Jonathon Medeiros, NBCT

Jonathon Medeiros has been teaching and learning about Language Arts and rhetoric for 15 years with students on Kauaʻi and is currently teaching 12th grade Language Arts and serving as an upper academy lead at his alma mater Kaua'i High. He frequently writes about education policy and is the former director of the Kauaʻi Teacher Fellowship. Jonathon enjoys building things, surfing, and spending time with his wife and daughters. He believes in teaching his students that if you change all of your mistakes and regrets, you’d erase yourself. Jonathon is currently working on a few projects, including a collection of essays, a full length collection of poems from his familyʻs daily writing practice during the global pandemic shutdown, and a journal about his days in the ocean. Follow Jonathon on Twitter - @jonmedeiros or visit his page at

I Believe in Water

February 16, 2023

By: Jonathon Medeiros, NBCT I believe in water. I believe in surfing the wave I am on, not the wave I wish I were on. I believe in building, learning by trying, and in observing my failures. I believe in being curious, celebrating with purpose, building empathy, in questioning. Everything about learning in my classes is moved by these beliefs. Students learn by questioning, observing, being curious, and by building relationships with each other and with the places they live.  Years ago, my students and I were working to write “college” essays, and they all, to a person, struggled to…

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Stop, Look, and Listen: Kilo

October 14, 2022

“The most basic lesson that all art teaches us is to stop, look, and listen to life on this planet, including our own lives…” – Frederick Buechner By: Jonathon Medeiros, NBCT As the pandemic stretches into its third year, I wonder when we will stop thinking in terms of “when this is over.” I wonder at all the voices calling for a time when we can “get back to normal.” I marvel at the desire to use the same, tired measurement tools to quantify the ever evolving ways we fail our students. Normal wasn’t working for very many people but…

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It’s time to think beyond the curriculum

February 1, 2022

By: Jonathon Medeiros, NBCT An essay I read recently talked about the importance of drama in learning, and its usefulness to us as teachers. The author made sure to delineate between “drama” and “theater,” explaining that drama is participant centered and theater is audience centered. The former is for the people acting, working through the material. The latter is for the entertainment of the audience.  Curriculum is like this, I think. Too often, it turns our students, colleagues, and administrators into an audience. Overwhelmed teachers, caring teachers, new teachers, and old, those wanting the best for their students can all…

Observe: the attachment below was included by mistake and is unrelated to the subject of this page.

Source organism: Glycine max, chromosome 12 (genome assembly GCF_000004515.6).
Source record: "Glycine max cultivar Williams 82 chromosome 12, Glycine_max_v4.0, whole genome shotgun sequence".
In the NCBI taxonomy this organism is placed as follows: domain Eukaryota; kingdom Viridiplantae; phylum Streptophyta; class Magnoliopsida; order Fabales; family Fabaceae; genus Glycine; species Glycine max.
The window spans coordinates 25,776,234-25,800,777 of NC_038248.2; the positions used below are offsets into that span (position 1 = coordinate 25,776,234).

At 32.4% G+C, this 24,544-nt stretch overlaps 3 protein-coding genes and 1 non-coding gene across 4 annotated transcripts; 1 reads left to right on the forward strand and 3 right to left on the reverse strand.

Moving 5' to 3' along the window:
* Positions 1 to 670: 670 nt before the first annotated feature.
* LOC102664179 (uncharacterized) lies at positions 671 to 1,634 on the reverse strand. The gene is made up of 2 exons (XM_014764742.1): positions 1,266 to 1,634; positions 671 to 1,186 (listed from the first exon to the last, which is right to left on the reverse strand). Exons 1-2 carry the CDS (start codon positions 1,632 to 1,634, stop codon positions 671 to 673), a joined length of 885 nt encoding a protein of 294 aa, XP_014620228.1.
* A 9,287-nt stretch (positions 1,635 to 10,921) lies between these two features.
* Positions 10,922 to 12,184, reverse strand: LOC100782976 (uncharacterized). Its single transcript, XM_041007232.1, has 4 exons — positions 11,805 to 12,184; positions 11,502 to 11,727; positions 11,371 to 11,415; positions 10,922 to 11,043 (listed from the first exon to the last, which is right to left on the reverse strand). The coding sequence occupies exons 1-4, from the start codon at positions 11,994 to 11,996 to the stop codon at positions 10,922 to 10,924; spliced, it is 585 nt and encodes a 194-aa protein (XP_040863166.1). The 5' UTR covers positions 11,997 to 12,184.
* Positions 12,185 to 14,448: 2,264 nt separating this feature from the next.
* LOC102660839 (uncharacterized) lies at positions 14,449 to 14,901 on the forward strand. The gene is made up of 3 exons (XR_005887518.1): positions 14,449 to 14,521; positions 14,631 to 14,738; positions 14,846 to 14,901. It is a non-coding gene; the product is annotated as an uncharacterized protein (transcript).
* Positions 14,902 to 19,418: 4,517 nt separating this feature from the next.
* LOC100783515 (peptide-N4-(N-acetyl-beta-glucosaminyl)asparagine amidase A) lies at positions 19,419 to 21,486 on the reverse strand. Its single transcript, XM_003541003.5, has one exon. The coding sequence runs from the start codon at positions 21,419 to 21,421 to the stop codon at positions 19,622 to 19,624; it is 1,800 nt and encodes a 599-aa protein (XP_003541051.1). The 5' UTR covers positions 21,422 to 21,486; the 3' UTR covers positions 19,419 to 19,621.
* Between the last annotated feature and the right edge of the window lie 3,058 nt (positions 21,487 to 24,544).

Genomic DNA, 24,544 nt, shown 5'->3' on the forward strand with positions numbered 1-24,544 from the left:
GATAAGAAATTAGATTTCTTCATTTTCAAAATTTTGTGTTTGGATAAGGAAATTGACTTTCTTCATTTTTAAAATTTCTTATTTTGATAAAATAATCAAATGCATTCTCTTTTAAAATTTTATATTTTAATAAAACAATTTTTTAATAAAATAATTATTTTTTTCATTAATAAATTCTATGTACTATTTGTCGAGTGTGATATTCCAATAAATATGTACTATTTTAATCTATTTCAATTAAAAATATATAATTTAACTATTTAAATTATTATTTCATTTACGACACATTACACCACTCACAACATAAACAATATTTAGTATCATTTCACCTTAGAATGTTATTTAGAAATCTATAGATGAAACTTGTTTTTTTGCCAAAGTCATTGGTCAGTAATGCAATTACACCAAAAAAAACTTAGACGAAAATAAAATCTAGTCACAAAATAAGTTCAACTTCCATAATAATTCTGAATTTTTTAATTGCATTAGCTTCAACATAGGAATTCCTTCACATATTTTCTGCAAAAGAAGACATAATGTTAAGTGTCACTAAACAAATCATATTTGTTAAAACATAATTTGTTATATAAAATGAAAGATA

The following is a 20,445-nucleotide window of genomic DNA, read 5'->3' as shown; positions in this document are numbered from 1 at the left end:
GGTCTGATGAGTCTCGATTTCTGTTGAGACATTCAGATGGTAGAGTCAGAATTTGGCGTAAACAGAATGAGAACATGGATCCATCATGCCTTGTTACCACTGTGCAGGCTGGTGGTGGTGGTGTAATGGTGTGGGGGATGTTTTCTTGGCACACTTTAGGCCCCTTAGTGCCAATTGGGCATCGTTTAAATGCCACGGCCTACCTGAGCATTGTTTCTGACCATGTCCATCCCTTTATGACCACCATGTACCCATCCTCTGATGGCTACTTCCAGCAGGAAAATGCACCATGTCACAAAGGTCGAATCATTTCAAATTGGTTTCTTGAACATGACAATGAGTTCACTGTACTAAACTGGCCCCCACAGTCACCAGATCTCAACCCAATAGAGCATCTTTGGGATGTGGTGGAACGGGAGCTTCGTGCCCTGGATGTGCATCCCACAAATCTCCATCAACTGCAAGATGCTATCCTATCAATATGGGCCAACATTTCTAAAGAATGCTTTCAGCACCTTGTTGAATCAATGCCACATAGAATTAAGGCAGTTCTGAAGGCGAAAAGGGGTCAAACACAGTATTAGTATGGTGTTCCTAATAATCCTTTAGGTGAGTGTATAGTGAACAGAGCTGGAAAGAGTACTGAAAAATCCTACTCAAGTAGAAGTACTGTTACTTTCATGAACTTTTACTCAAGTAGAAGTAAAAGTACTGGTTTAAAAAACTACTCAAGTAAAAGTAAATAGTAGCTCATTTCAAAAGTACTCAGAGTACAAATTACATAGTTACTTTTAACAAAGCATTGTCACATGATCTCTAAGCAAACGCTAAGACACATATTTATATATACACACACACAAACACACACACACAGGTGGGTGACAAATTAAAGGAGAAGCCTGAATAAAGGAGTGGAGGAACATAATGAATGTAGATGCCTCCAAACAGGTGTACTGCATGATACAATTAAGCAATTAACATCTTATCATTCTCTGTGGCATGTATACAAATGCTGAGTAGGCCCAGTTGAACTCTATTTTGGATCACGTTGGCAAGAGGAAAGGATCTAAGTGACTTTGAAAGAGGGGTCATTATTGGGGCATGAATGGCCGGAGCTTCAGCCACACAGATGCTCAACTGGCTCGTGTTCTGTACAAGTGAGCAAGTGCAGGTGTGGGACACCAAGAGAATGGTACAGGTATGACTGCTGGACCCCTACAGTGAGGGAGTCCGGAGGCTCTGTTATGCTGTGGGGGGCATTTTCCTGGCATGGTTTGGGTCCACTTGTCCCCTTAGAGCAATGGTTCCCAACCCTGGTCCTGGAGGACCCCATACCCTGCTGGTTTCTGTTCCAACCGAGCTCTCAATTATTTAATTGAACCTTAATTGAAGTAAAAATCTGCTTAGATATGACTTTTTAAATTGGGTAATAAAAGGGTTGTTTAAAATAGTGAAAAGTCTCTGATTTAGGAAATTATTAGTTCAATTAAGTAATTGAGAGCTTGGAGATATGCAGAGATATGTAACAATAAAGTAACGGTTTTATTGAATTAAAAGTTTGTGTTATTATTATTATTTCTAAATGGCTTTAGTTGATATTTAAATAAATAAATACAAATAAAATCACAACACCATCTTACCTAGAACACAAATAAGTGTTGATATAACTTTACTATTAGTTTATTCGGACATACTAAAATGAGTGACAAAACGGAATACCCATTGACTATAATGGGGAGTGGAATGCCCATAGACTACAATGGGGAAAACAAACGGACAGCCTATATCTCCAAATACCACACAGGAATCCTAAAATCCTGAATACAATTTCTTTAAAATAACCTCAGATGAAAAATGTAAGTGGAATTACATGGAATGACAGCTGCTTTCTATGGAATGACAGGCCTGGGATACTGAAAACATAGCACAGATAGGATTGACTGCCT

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Questioning Our Most Dearly Held Beliefs

December 17, 2020

Aunty Puanani Burgess, a Hawaiian activist, poet, and community leader, writes about how to build community, how to help people know themselves, and each other. She focuses on finding and sharing our moʻolelo, our stories. In examining our lives to find words for our stories, she underscores the power of asking questions, of questioning even, and especially our most closely held beliefs. There is value in the kind of questioning Aunty Pua asks of us. Especially valuable is to question the institutions that are so ubiquitous we forget that certain aspects of them could be different; we forget that these…

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Principal (Teacher?): “Everyone a leader, everyone a learner.”

November 27, 2018

I clearly remember when I first heard that phrase, regarded as a rapidly tiring cliché by many working in the Hawaii public school system. I was at a lunch meeting a few years ago, when about 20 other Hawaii State Teacher Fellows and I were joined by then Deputy Superintendent Stephen Schatz. We were discussing the forward direction of the Hawaii DOE and hoped for change in the paradigm that predominated educational administration in Hawaii. The crux of Schatz’s belief is shared ownership over the school system, from teaching to curriculum to school design to administration. “Everyone a leader, everyone…

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National Endowment for the Humanities Reinvigorated My Teaching Career, and We Should Want More of That

January 22, 2018

“The world belongs to those who can imagine it.” – Luis Valdez Teachers hear many voices over the course of a career. We hear our own voices driving us. We hear students’ voices. We hear the voices of the public, sometimes calling us names, and the voices of our colleagues and administrators calling us in many directions at once. We also hear voices echoing from offices at the District or State or farther afield. Luis Valdez, activist, playwright, and director of Teatro Campesino, was a guest lecturer and inspiring voice at a summer course I attended recently. We studied the…

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